US executives are facing the most complex markets ever.
One consistent observation through eight years of our Capital Confidence Barometer is that executives, particularly in the United States, gravitate toward certitude. That’s why the word “confidence” is in the title of our study; when companies feel assured, they are more likely to pursue mergers and acquisitions and other bold measures to grow their business.
A few months into 2017, our US respondents find their confidence buoyed — ironically, even as they are contending with greater macro tumult than ever. When we last surveyed them, in October 2016, the US presidential election was several weeks away. The outcome of that contest surprised observers across the business community, on both sides of the political aisle and around the world. And since taking office, the new US administration has spurred debate on many economic and market precepts, from trade to taxes to talent.
In this survey, however, we find US executives solidly optimistic, both about the economy and about their own prospects under a new political order. For them, the certitude of a clear doctrinal direction trumps the day-to-day debate. Two thirds say the global economic picture is improving, and more than half say the US economy is improving — both percentages greater than they were six months ago. US deal intentions remain historically high (79%), slightly higher than the record US M&A intentions of 75% we recorded in October. This sets the stage for another very busy year for dealmaking.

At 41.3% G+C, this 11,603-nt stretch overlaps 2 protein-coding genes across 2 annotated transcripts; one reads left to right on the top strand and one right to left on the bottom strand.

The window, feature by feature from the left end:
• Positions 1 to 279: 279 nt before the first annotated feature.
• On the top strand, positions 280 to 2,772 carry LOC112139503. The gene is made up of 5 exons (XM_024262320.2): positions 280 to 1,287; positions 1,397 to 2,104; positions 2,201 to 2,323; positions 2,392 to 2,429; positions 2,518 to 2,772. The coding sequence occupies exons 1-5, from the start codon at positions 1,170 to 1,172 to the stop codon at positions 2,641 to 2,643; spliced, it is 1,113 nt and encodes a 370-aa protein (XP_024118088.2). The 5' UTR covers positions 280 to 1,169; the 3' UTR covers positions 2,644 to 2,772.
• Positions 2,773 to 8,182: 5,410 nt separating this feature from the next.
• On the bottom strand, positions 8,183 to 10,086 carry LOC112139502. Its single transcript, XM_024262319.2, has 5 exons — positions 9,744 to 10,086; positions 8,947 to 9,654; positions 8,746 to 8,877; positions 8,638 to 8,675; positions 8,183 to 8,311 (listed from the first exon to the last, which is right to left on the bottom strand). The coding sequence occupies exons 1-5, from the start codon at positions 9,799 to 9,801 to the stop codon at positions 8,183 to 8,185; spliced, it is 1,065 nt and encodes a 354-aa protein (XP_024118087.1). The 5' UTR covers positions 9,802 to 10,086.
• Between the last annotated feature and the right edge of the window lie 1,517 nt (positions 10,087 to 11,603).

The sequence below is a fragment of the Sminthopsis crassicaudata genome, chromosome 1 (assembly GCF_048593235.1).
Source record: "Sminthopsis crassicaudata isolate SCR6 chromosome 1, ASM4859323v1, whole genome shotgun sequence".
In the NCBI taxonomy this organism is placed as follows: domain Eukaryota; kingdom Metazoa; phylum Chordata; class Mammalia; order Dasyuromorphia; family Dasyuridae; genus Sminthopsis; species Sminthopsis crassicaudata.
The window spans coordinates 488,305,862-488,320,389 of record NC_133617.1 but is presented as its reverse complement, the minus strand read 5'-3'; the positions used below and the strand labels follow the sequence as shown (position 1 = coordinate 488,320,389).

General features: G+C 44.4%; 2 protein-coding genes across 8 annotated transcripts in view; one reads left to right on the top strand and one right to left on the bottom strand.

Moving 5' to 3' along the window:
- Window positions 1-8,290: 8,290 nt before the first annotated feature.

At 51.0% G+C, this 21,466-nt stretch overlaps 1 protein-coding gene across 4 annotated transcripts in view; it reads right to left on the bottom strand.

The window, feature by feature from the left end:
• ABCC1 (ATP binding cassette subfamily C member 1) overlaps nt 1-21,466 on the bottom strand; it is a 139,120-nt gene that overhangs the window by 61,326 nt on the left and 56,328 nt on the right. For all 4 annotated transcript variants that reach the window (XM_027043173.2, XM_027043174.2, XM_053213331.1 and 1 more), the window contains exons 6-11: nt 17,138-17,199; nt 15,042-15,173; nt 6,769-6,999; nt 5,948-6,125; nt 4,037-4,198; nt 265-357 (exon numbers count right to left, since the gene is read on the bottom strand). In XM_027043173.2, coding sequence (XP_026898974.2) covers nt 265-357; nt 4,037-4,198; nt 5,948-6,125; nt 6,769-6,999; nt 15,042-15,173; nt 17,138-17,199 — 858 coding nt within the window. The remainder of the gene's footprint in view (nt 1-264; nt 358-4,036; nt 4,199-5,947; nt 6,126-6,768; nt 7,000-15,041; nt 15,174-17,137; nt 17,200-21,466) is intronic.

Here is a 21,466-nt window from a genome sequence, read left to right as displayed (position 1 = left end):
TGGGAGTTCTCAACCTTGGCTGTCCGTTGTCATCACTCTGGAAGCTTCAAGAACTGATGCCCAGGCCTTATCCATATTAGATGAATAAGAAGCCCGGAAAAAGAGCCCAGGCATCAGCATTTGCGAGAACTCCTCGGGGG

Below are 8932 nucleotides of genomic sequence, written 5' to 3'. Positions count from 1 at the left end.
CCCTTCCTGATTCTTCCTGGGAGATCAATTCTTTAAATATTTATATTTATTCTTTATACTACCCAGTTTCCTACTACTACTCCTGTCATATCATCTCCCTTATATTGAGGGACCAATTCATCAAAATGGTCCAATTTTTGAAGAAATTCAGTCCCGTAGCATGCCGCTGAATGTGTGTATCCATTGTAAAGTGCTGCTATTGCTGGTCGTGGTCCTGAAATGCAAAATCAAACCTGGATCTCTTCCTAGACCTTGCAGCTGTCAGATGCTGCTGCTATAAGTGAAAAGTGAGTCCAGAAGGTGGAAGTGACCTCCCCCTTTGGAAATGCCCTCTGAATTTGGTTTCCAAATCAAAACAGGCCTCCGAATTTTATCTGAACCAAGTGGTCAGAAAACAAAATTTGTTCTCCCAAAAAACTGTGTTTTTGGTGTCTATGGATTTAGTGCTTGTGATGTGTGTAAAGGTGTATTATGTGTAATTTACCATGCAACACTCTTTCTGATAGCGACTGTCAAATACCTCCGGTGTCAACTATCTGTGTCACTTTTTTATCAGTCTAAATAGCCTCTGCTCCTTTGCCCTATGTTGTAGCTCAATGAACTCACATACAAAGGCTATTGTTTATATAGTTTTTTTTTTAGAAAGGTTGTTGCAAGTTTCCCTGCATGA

This resilience among US executives can be attributed to the ever-broadening canvas against which they must operate. For the modern US C-suite running a globally minded, innovation-hungry business, complacency is not an option, as the half-life of any strategy shortens and every asset must work to its maximum capacity.
Indeed, the key word for US companies right now is not so much “deal” as “portfolio” — executives and boards are more focused on their mix of assets than ever, with nearly 90% in the US telling us they have stepped up portfolio review. We have been hearing for some time that companies recognize the need to pare back non-core holdings, and this mindset is showing up in our survey and in the meaningful increase in new deal activity we’ve seen since the start of 2017.
Without a doubt, politics and economics will continue to throw curveballs at the markets for the rest of the year, especially as prospects for serious legislative reform grow cloudier. US companies, however, have already priced in such turmoil as they pursue their own, more specific goals: staying relevant, finding growth and expanding their market leadership.
EY Americas Vice Chair
Transaction Advisory Services
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Download US highlights (PDF)Press release: Amid Geopolitical Uncertainty, US Executives See Positive Deal Environment and Economic Upturn, EY Survey Finds